Gas Pedal Entrapment Recall Found on a 1997 Vehicle . . . and It's Not a Toyota
KENSINGTON, Md., March 1 -- Jack Fitzgerald, a Toyota dealer, has been very busy these past weeks repairing recalled Toyotas. Today, he found a car in his used car inventory that had an open recall for accelerator pedal entrapment. The car is not a Toyota, but a 1997 Honda Civic, and the recall was issued in 1999.
So who is looking out for consumers when manufacturers put out safety recall notifications?
The American people look to the National Highway Traffic Safety Administration (NHTSA) for vehicle safety. Established in 1966, NHTSA has recalled over 390 million vehicles to correct safety issues.
Jack Fitzgerald of Fitzgerald Auto Malls also established his business in 1966 and has dealerships in three states on the East Coast. Among those, two of them sell Toyotas. Fitzgerald also operates one of the nation's largest Toyota Service Centers.
Over the years, Fitzgerald has sold over 25 different brands of vehicles. He has seen recalls by manufacturers and states about half of the recalls are never brought back for repairs.
"We do our own due diligence. Vehicles in my used car inventory go through a rigorous 138-point physical inspection and checking for recalls is included. Usually only brands we sell can be checked," says Fitzgerald. Several car manufacturers recently started to provide recall data to the public on their websites, including Honda and Toyota.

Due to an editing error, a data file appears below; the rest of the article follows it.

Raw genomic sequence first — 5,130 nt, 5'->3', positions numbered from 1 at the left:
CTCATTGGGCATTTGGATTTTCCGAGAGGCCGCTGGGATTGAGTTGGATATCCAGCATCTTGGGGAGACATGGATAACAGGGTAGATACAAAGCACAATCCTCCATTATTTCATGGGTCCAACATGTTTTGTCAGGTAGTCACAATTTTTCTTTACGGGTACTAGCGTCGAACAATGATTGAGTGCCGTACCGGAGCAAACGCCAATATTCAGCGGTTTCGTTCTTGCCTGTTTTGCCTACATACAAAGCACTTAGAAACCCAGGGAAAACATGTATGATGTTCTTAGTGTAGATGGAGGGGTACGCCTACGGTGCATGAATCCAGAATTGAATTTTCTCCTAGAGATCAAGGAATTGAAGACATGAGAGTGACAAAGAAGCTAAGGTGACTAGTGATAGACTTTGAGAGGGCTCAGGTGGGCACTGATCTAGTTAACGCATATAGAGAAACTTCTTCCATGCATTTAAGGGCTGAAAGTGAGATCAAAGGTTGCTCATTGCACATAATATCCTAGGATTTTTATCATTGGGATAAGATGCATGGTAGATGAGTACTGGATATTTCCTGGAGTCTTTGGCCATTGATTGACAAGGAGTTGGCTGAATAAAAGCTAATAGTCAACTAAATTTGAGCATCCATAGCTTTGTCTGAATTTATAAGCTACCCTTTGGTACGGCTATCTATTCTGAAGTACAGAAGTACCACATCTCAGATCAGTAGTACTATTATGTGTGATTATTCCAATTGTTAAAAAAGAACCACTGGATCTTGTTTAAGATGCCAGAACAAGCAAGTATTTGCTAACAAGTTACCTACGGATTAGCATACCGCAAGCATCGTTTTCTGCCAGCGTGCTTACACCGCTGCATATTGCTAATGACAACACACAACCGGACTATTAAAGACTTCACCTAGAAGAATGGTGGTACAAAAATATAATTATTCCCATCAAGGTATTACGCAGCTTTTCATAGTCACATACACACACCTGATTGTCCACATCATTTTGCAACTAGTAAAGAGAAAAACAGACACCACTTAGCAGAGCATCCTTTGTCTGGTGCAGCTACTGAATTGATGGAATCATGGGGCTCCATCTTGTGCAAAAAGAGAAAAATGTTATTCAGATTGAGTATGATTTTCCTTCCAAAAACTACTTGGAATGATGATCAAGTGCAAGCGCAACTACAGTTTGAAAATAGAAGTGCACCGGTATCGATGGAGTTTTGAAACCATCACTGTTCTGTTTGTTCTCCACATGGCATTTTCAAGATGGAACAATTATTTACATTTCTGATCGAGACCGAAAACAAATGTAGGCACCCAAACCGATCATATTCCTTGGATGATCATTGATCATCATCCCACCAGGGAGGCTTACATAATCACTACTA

Fitzgerald is not a Honda dealer. When he checked the 1997 Civic on the Honda website, it was ironic it had an open recall for accelerator pedal entrapment, the same problem affecting some Toyota recalls today. "Open" means the vehicle has not been modified so unintended acceleration is still possible. See the recall notice, dated June 1999: http://www.ahm-ownerlink.com/SEO/HondaRecallDetails.asp?recallMasterNo=K60&url =Campaigns%2FK60%2Ehtm&vin=1HGEJ7124VL072712
"Perhaps if Congress and the media had been aware of this problem in 1999, this car would have been repaired. NHTSA should collect this data from all manufacturers and provide it on their website. They need to develop new outreach programs to deliver effective recall messages to the public, as well as the dealerships," demands Fitzgerald.
Wonder if the car driving next to you is safe? Do vehicle owners know where to look for safety recalls affecting their cars? We hope US Secretary of Transportation Ray LaHood notices Jack Fitzgerald leading the pack in demanding new protocols from NHTSA.